Retaining Walls

Retaining Walls

Retaining walls are structures designed to restrain soil or other materials to prevent erosion or the collapse of an elevated surface. To create level surfaces, landscaping, construction, and civil engineering projects use retaining walls. Particularly, retaining walls hold back soil on a hillside or sloped terrain. A retaining wall prevents landslides and protect buildings and other structures from damage caused by soil erosion.

How To Tell If You Need A Retaining Wall

Commonly, a retaining wall stops soil erosion, landslides, and flooding. If you are experiencing any of these issues, you might need a retaining wall. Additionally, if you are planning to build a driveway, shed, or patio, or if you want to convert your graded hill into a plateau, consider a retaining wall. Check the slope of your land to determine whether you need a retaining wall. In particular, if the slope exceeds 35 degrees, you need a retaining wall to keep land in place.

Sitting Walls

Types of Retaining Walls

Retaining walls are constructed using various materials; including concrete, bricks, stones, wood, or reinforced soil. There are also several different types of retaining walls. Made of concrete, stone, or masonry units and economical for a height of up to 3 meters, a gravity retaining wall relys on their weight to resist the lateral pressure of soil.

Alternativity, a stem, and a base slab create a cantilever retaining wall. They are constructed from reinforced concrete, precast concrete, or prestressed concrete and are economical up to 10 meters. A cantilever retaining wall is the most common type of retaining wall.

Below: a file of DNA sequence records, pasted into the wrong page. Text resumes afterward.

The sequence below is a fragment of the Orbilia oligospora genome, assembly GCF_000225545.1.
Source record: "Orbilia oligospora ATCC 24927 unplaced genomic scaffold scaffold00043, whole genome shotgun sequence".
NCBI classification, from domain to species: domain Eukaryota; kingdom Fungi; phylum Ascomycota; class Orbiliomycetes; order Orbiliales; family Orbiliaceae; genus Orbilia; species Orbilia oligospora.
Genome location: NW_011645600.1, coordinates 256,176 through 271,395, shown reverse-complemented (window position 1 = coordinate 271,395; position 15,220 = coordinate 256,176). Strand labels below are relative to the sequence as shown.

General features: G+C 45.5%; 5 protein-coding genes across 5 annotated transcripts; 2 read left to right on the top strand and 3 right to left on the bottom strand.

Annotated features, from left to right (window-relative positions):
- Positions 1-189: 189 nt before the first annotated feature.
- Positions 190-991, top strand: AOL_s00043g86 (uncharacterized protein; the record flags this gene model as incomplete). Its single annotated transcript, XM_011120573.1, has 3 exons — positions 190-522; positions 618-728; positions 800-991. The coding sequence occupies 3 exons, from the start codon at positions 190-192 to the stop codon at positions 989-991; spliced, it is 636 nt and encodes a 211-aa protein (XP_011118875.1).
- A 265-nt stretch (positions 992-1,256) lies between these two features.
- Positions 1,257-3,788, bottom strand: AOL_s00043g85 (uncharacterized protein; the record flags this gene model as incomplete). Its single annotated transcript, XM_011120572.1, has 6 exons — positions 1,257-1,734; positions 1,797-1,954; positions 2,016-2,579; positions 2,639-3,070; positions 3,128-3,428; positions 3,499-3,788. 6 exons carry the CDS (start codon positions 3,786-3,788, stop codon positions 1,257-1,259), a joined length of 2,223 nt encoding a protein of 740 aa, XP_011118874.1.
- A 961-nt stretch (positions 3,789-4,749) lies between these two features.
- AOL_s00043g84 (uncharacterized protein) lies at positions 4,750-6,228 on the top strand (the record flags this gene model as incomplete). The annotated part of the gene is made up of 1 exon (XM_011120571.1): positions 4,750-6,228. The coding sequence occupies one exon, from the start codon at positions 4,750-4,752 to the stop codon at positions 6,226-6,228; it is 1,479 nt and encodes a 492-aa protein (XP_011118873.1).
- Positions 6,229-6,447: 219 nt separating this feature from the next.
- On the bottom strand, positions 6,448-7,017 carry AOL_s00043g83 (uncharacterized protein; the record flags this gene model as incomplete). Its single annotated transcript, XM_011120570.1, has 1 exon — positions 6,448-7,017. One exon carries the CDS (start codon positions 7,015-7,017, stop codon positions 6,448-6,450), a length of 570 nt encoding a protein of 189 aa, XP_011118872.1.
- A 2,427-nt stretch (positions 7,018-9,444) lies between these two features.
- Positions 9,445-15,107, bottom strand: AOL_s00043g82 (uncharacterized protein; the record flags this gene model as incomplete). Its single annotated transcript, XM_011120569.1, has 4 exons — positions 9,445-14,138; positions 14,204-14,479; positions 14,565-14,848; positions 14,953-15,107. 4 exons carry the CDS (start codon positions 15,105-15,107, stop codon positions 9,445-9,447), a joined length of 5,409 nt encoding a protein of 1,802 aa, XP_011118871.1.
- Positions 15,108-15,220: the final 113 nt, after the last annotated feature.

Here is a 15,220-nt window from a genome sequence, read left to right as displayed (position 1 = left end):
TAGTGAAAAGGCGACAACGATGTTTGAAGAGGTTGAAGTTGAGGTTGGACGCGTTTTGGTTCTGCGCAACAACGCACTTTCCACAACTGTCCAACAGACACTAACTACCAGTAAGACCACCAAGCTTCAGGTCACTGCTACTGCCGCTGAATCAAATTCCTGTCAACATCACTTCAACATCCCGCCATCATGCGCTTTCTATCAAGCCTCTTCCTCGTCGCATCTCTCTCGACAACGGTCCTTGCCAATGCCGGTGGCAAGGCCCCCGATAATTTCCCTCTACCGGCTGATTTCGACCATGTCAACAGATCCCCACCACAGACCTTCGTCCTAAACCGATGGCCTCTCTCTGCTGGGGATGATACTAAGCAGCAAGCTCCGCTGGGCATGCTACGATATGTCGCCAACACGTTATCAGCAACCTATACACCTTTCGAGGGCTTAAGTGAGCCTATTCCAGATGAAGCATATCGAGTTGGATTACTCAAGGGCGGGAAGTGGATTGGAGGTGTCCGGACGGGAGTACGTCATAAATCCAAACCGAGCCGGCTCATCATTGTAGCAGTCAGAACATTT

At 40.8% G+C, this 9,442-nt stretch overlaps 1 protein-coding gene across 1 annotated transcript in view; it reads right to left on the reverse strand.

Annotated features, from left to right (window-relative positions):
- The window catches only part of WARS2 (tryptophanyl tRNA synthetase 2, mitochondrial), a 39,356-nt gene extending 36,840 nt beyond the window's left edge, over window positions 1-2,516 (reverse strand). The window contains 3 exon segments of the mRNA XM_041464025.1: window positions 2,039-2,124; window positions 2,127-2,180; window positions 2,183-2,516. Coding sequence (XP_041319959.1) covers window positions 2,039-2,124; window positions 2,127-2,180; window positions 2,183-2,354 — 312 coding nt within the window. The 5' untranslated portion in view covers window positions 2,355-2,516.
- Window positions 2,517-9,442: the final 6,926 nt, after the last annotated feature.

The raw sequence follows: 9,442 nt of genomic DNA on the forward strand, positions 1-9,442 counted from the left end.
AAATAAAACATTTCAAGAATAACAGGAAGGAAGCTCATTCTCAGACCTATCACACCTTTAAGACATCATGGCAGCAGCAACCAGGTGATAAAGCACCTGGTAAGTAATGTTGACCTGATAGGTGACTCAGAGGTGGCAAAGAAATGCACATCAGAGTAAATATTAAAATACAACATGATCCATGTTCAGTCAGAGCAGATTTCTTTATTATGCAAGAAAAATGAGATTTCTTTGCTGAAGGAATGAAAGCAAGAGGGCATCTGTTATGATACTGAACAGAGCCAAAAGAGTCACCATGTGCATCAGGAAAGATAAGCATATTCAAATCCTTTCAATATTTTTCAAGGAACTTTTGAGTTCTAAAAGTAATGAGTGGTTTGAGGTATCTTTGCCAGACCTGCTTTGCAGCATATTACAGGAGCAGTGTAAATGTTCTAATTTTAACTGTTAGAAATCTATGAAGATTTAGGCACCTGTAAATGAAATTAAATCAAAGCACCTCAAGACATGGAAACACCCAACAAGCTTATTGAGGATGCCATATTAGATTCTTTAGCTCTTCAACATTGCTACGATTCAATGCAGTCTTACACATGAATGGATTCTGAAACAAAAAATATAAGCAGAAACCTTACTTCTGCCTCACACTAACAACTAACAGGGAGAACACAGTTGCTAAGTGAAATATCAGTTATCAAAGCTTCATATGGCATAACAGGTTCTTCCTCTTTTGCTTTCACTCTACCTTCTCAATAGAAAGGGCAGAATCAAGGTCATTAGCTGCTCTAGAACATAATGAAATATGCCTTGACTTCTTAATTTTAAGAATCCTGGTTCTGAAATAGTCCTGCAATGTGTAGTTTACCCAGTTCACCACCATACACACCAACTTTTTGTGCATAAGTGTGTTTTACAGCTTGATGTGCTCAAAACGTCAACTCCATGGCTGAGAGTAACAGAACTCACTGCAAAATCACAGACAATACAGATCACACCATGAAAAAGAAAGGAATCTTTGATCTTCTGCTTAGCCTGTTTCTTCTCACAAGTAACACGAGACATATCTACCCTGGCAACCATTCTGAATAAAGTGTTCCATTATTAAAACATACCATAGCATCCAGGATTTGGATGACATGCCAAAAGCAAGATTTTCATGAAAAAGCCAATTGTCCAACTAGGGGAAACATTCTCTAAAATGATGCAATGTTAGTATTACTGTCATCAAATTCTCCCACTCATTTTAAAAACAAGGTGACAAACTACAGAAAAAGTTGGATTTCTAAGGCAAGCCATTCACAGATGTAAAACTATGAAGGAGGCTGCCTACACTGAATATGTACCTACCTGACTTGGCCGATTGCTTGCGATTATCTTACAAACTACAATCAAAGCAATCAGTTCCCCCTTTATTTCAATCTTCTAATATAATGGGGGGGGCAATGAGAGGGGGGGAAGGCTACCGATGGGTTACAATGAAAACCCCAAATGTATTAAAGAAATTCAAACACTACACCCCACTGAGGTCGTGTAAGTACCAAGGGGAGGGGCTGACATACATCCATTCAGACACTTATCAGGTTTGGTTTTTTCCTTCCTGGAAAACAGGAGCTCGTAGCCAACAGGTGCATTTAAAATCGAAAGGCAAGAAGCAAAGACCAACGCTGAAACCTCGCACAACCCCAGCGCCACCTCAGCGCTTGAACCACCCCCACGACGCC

Similar to the cantilever retaining wall are counterfort retaining walls. However, they have thin vertical concrete webs at regular intervals on the backside of the wall. These webs, called counterforts, help reduce bending moment and relieve stress in the wall.

Another retaining wall, an anchored retaining wall, anchors to the ground with cables or rods. The anchors drive into the soil or rock behind the wall and attach to the wall. Limited space for a retaining wall requires this type of wall. Next, Mechanically Stabilized Earth (MSE) retaining walls have alternating layers of soil and reinforcement. The reinforcement is steel strips or geotextiles. Slopes up to 70 degrees need MSE walls. Sheet pile walls use steel, vinyl, or wood planks driven into the ground. Soft soils and tight spaces require sheet pile retaining walls. Lastly, gabion retaining walls use wire baskets filled with rocks or other materials. For erosion control and to stabilize steep slopes, use gabion  walls.

Installing A Retaining Wall

Proper construction is crucial for the effectiveness and longevity of a retaining wall. Adequate drainage measures, such as drainage pipes or gravel backfill, are incorporated. If you want to build a retaining wall, hire a professional to help with the design and installation. A professional, like Cypress Glen Outdoors, ensures the wall is built correctly and withstands the pressures it faces over time. Contact Cypress Glen Outdoors today, helping you make the right decision for your property!